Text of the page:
Micah Porter thanks his son – a gay athlete – for inspiring him to come out.
Editor’s Note: Micah Porter wrote this letter to his son, also named Micah, hours after the father and son marched together with Outsports in the Denver Pride Parade.
This past weekend was a Father’s Day I thought would only occur in my dreams. You gave me the gift of authenticity, courage and a son’s love. From the deepest realms of my heart, thank you. I overflow with pride.
We all have pivotal moments in our life when things fundamentally change. When you were born 18 years ago this September, there was a seismic shift in my entire perspective on life and the meaning of my existence. I remember that day as if it was an hour ago. I had a son. A new sort of primal instinct emerged from within me. At that moment, nothing became more important to me than your protection, health, growth and love.
As you grew stronger, smarter and more beautiful every day, I began to see myself in you in nearly every way. I saw the same likes and dislikes, temperament and smile as you experienced the world from your eyes. As your life unfolded before you, I beamed with pride.
I knew you were gay when you were a young boy. I saw you be your authentic self every day and challenge every notion of normativity I knew. Untarnished by a society that had boxed gender and sexuality into different camps, you were just yourself. You were Micah. I want to apologize for any disapproval I gave as you advocated to just be you.
You were my first teacher about the importance of loving oneself. I have never told you this, but you had an impact on me that is ultimately beyond words. My arduous journey to embrace my sexuality and love myself as a gay man began with you. Son, you inspired me to confront my fraudulent life and begin to be proud of who I truly was.
It also helped awaken me. Those experiences woke me to a reality that never would have happened without you. How could I raise you to be your true self while I lived an inauthentic life? How could I teach you to be honest, moral and good, while I lived a lie?
As you well know, my coming out led to many painful changes to our family, the ending of many relationships, and ultimately a complete reset on our lives. You were just 11 years old. I know it was extremely difficult for you as our family was intertwined through school, athletics, church and friends. There is nothing we did not do together, and that all came to an abrupt end.
I considered waiting, but I knew that it would only get more complicated as you entered your teenage years; and as anticipated, those years were difficult. I made many mistakes during that time and our relationship was damaged. I am sorry for the pain that those years caused you. I also knew that you were struggling with your own sexuality and I wanted to be there for you in a way that only a father could be. Though our time together during those years was limited, for the first time, I sat next to you, hugged you and walked with you proud of who I was.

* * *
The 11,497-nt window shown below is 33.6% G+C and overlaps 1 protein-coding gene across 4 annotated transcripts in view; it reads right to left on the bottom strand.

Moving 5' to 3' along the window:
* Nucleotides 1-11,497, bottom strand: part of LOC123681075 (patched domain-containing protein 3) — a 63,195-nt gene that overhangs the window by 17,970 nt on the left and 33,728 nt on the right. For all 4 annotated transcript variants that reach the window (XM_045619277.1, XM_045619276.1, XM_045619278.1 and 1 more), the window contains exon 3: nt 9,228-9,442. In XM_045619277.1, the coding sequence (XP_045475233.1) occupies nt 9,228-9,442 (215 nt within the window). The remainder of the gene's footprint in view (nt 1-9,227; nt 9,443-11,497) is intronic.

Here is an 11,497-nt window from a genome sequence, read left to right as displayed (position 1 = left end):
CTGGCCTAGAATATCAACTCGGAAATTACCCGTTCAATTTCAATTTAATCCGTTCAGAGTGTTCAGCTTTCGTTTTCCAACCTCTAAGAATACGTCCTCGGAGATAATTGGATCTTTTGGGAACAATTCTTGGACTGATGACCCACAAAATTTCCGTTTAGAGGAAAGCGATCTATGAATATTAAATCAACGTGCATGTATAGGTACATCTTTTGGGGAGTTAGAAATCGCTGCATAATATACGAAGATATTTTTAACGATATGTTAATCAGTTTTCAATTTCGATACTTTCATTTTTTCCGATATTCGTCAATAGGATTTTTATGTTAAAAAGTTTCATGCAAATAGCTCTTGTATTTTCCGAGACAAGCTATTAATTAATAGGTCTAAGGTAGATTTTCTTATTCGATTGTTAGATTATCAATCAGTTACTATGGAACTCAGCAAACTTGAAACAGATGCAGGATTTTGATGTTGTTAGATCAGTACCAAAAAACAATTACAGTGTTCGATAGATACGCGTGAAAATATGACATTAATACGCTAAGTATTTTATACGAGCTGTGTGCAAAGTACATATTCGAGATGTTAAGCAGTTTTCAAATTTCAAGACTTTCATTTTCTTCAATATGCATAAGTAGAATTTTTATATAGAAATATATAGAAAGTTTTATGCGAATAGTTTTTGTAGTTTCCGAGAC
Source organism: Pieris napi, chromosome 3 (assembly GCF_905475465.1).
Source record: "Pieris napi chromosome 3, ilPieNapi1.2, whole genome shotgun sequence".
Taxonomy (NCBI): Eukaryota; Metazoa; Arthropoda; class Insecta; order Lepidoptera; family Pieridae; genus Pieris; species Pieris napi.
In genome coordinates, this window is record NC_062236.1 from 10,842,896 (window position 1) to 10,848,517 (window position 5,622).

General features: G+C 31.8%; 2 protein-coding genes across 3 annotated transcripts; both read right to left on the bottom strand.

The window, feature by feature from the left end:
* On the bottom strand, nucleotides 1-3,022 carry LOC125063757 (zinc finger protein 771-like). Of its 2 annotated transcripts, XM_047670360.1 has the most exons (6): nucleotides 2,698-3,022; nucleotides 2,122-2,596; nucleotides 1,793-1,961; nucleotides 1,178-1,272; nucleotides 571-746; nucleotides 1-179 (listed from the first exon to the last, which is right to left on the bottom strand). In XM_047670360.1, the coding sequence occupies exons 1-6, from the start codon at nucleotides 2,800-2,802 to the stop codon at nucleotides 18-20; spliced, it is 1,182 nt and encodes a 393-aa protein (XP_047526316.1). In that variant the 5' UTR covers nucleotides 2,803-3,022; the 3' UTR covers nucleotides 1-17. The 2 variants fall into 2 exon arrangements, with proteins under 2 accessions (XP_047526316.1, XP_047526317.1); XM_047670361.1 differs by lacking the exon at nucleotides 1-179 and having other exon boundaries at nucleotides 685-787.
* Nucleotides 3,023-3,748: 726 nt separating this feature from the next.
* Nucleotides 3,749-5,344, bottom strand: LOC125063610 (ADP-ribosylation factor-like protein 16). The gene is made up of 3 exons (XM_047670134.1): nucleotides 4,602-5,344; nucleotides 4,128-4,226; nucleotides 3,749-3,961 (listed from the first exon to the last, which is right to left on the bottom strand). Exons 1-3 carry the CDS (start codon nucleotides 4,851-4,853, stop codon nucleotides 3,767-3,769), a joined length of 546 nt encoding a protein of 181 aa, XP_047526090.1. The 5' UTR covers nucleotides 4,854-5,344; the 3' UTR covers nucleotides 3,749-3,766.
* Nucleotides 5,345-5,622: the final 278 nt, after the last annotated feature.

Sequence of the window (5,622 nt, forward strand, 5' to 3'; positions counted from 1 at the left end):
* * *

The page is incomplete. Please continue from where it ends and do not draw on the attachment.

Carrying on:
Your own journey has been incredible to witness as your father. Two years ago, you told me you were gay. We hugged, we cried, and we bonded like we never had before. My heart beamed with joy that night from Grammy and Grandpa Porter’s home in North Carolina. I went to bed with a love in my heart that finally felt free.
This past Father’s Day weekend was a culmination of many things in my life. At Denver Pride, I was reunited with my family from Outsports where you met Cyd Zeigler, who provided me the platform to finally have the courage to share my story. We marched with my friends and colleagues Glenn Witman and Brian Kitts of You Can Play. When I felt alone, they were my safety net and gave me an outlet to begin my advocacy work for LGBTQ inclusion throughout the world of athletics.
Together we wore Nike BeTrue shirts proudly through the streets of Denver. Someday, I will take you to Portland, where my BeTrue experience began. You once again spent time with a true friend of mine, “Uncle Anthony” Nicodemo. He and I have made much of our journey together, and he will always be there for you, as he has always been for me.
You and I both made many new friends as well. Hold them close and dear. These organizations and individuals strengthened and empowered me during some very dark days. They became part of my family, and I became part of theirs. Now, in Denver, I was sharing this family with you, my son, on Father’s Day. You now have a gift to share with those who yearn to embrace their true self and thrive in the world of sports. Please use this gift to help others as those have helped you.
Thank you, son, for being exactly who you are. Thank you for teaching me about love, courage and what it means to be an authentic person. You are an incredible athlete, artist, scholar and human. Your talents and accomplishments are beyond the scale of those your age. You have blossomed into a beautiful young man, and I could not be more proud to be your father.
I know we will have many more Father’s Days together, but none will be the same as 2017 when we marched together for Pride. On that day, this father’s pride beamed brighter than he ever imagined possible.
I love you,
Micah Porter is athletic director at Northfield High School in Colorado; He came out publicly in 2013. His son, Micah, is a high school gymnast, swimmer and competes in track & field.